Panama's Minister of the Presidency Alvaro Aleman (R) and Vice-Foreign Minister Luis Miguel Hincapie hold a press conference about the Mossack Fonseca firm and the Panama Papers revelations, in Panama City, on April 5, 2016
Panama City (AFP) - Panama has hit back at accusations that it is a secretive offshore hub, sending a letter to the head of the OECD saying such allegations were "unfair and discriminatory."
The country's deputy foreign minister, Luis Miguel Hincapie, said in the harsh letter addressed to the OECD's Angel Gurria that, in the wake of the so-called Panama Papers revelations, he had made "allegations and insinuations whose falsity is easily demonstrated."
The letter, obtained by AFP, said that Panama rejects the "regrettable" characterization made by Gurria in a statement on Monday, in which he said: "The 'Panama Papers' revelations have shone the light on Panama’s culture and practice of secrecy. Panama is the last major holdout that continues to allow funds to be hidden offshore from tax and law enforcement authorities.
The Organization for Economic Cooperation and Development (OECD) has led the charge to try to make Panama's financial transactions more transparent. The Central American country has introduced recent reforms, but the OECD says it still falls short on the issue of automatic financial information exchange.
Hincapie wrote that Panama's company laws "are not fundamentally different from any other relevant financial jurisdiction" and noted that half of offshore companies are registered in the British Virgin Islands -- "a jurisdiction that operates under British legislation."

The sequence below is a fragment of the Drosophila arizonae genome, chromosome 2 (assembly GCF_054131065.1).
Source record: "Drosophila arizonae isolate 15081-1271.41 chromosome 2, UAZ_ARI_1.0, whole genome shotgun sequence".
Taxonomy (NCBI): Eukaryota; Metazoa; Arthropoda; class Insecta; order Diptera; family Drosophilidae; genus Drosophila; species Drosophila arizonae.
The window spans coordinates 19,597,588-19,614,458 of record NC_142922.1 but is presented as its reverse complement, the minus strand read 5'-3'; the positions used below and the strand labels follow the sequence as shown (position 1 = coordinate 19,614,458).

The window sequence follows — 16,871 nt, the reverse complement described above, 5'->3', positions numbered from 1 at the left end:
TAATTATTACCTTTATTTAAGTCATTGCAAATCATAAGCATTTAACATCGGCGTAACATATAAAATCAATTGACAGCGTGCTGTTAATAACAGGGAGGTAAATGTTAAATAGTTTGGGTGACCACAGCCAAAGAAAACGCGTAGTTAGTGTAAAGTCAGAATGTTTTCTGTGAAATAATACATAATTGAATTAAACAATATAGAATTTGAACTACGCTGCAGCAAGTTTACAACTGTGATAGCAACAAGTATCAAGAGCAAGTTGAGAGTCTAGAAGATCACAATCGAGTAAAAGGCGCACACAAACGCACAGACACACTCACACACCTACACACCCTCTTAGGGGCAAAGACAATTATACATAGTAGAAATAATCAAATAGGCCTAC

He also stressed that all of the 10 banks named in the Panama Papers as doing business with the law firm hit by the hack were based in Europe, not Panama.
And he noted, too, that the US state of Delaware allowed great anonymity for company owners.
"The tactic to ignore other jurisdictions and focus solely on Panama is unfair and discriminatory," he wrote.
- Efforts to 'tarnish' Panama -
Hincapie said the reports on the Panama Papers were being used to "distort the facts and tarnish the reputation of the country."
Panama is mounting a fierce defense of its laws and practices in an effort to protect its vital financial services sector.
Earlier Tuesday, it warned it could retaliate against France if Paris went ahead with a declaration that it would put Panama back on its blacklist of tax havens.
On Wednesday, the foreign ministry will also call a meeting of foreign diplomats in the country to press its argument that it is being unfairly treated in the wake of the hack on the law firm Mossack Fonseca.
At the same time, the government has reiterated that it stood ready to cooperate with any judicial probe resulting from the leaked documents, something Hincapie echoed in his letter.